Listen, you guys. I get it. I’m a nerd. I played Starcraft in high school and own more than one They Might Be Giants album. I’ve come to terms with it.

So you can only imagine how I felt when unleashed its “player tracking” section of the stats page. For those who might not know yet, player tracking is the product of the league’s new SportVU technology. This advancement consists of six cameras installed in each NBA arena (only half of league had them last year) that track every single movement made by the players and the ball. Naturally with this tracking system comes heaps of data, the kind for which nerds like me thirst.

Since this player tracking data likely will start creeping its way into the NBA internet parlance, I thought it might be nice to do a quick survey of what we’re dealing with and how it relates to the Blazers.

As a note, I filtered results to include players who have averaged at least 15 minutes per game in at least 5 total games as to avoid crazy small samples. Still, this information is from a very limited number of games and thus will still be fluky.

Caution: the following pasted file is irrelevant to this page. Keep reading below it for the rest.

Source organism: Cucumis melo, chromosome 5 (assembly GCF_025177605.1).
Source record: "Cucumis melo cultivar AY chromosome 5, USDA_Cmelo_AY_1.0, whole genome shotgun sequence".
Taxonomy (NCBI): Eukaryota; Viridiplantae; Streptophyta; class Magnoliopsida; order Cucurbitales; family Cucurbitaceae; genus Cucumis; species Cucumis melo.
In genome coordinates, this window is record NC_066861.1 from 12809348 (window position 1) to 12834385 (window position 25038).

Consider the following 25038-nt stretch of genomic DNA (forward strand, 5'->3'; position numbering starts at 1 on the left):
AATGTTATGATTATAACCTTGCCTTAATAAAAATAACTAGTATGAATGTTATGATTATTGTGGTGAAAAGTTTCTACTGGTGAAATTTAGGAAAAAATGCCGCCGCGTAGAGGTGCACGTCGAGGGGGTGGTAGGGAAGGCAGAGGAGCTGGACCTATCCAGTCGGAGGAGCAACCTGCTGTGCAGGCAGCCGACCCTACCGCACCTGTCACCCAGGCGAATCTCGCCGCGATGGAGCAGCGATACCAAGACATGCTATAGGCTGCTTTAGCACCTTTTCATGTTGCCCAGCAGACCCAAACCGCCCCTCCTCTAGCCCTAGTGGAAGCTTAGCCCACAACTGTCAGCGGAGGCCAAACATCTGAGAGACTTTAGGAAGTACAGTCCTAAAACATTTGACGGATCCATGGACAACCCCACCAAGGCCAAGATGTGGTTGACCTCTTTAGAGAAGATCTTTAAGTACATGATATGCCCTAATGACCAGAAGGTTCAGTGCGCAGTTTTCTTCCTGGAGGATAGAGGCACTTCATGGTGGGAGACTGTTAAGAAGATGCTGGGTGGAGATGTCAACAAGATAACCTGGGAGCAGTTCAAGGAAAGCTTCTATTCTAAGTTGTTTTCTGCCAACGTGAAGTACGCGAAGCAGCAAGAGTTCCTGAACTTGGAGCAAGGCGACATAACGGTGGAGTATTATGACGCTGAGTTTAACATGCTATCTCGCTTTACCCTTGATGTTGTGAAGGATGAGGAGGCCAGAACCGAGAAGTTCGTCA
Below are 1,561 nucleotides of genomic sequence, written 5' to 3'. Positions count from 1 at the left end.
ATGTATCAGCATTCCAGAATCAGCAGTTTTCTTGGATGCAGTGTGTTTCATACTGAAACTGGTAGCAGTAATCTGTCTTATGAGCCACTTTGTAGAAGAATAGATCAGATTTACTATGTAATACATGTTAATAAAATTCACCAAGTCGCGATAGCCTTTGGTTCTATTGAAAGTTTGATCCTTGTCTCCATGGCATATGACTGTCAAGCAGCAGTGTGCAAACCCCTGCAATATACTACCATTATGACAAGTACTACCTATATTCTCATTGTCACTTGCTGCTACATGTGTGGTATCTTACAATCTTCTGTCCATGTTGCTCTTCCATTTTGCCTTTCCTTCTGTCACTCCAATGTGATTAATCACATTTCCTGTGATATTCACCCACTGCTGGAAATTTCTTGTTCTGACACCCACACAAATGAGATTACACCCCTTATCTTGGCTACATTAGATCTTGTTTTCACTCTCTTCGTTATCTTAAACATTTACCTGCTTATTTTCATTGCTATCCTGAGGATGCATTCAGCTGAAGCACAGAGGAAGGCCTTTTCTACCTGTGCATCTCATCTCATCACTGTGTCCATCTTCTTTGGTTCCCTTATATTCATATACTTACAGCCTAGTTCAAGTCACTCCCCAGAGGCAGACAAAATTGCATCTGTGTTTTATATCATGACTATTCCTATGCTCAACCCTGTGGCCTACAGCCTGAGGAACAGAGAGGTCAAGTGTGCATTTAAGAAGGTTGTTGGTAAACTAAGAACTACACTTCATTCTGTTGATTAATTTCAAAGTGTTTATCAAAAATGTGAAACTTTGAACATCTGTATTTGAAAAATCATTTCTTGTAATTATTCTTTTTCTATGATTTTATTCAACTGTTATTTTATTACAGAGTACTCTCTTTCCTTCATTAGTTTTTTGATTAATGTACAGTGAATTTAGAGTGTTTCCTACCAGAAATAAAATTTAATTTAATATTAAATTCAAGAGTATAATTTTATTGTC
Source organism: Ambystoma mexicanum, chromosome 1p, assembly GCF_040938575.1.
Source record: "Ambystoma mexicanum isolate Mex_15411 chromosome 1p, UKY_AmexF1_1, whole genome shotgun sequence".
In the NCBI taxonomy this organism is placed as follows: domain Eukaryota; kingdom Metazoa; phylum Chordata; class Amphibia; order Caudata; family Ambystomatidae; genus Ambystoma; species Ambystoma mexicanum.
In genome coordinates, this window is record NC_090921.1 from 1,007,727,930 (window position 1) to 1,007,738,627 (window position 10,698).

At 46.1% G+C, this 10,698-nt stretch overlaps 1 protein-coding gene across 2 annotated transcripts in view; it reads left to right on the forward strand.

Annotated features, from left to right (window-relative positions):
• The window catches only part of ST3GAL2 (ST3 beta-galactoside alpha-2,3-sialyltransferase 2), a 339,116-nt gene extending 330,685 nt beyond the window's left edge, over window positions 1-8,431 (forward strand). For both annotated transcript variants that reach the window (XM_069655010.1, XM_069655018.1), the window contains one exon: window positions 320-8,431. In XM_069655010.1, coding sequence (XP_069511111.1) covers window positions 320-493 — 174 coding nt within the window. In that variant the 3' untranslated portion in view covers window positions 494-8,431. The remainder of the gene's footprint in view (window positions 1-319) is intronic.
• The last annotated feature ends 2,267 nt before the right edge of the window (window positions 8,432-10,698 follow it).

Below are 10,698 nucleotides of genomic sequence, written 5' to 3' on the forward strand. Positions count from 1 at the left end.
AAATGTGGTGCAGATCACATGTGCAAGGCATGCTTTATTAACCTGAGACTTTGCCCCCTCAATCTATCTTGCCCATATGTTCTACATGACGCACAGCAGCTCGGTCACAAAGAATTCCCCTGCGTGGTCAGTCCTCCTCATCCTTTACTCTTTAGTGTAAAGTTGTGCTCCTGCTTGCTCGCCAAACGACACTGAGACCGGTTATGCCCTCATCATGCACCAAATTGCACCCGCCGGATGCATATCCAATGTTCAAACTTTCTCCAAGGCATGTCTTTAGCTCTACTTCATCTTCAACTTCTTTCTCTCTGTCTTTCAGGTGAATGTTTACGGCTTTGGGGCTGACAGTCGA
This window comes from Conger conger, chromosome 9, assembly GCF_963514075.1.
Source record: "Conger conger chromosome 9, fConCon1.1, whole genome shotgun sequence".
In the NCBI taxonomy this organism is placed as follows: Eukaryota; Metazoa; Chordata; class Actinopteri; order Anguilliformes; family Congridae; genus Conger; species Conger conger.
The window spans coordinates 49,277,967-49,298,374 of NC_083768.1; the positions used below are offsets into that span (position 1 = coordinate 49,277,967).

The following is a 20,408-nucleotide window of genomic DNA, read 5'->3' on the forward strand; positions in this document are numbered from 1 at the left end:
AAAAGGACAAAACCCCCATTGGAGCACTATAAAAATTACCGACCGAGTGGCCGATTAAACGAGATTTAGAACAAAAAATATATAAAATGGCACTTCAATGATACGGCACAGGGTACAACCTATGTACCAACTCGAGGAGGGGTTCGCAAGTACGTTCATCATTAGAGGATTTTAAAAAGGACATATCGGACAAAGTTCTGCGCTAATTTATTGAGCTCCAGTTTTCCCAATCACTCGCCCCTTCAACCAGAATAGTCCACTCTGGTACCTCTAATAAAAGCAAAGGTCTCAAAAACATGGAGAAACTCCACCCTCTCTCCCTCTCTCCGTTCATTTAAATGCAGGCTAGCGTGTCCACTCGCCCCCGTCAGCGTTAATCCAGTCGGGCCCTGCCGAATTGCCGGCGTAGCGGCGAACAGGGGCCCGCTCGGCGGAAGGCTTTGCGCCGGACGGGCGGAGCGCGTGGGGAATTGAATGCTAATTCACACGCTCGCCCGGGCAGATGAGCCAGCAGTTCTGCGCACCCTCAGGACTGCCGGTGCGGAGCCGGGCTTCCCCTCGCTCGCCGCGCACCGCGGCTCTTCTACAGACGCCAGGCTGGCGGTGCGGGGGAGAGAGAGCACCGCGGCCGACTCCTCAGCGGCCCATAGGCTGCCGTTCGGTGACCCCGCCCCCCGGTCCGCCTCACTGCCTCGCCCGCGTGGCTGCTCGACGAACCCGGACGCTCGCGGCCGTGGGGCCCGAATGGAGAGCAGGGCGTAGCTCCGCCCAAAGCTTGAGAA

Speed and Distance

This section tells us fun things like how far guys are running during a game and how quickly they do it. For soccer fans, think of the mid-game television graphics that pop up to say that Ashley Cole has run 4.5 km or whatever — it’s a pretty identical function here. Interesting, sure, but as far as real applications or what it can add to the understanding of the game, I’m uncertain. Also, the raw numbers appear to be heavily influenced by minutes played and team pace. For example, nine of the top fifteen players in total distance traveled play on the seven teams with the highest pace.

That being said, Chandler Parsons leads the league in total miles traveled at 22.4. Nic Batum has traveled the farthest for the Blazers, running 18.4 total miles, an average of 2.6 per game. Patty Mills of the Spurs is the league’s speed demon, averaging a speed of 4.9 mile per hour.


Touches and Possession

The data on touches and possessions should be useful in supplementing current stats like usage rate. Here, SportVU measures things like how many times a player touches the ball, how long they possess the ball during a game, and where their touches come from. Many of these categories are predictably dominated by point guards (and thus extra-dominated by Chris Paul), but Kevin Love has supplanted himself in the top 10 for “touches per game,” even ahead of teammate Ricky Rubio.

In unsurprising Blazer news, LaMarcus Aldridge is fourth in “elbow touches per game,” which is defined by a 5-foot radius nearing the edge of the lane and free-throw line inside of the 3-point line. LMA gets 10.9 of these touches per game (league leader Marc Gasol actually averages 16.4!).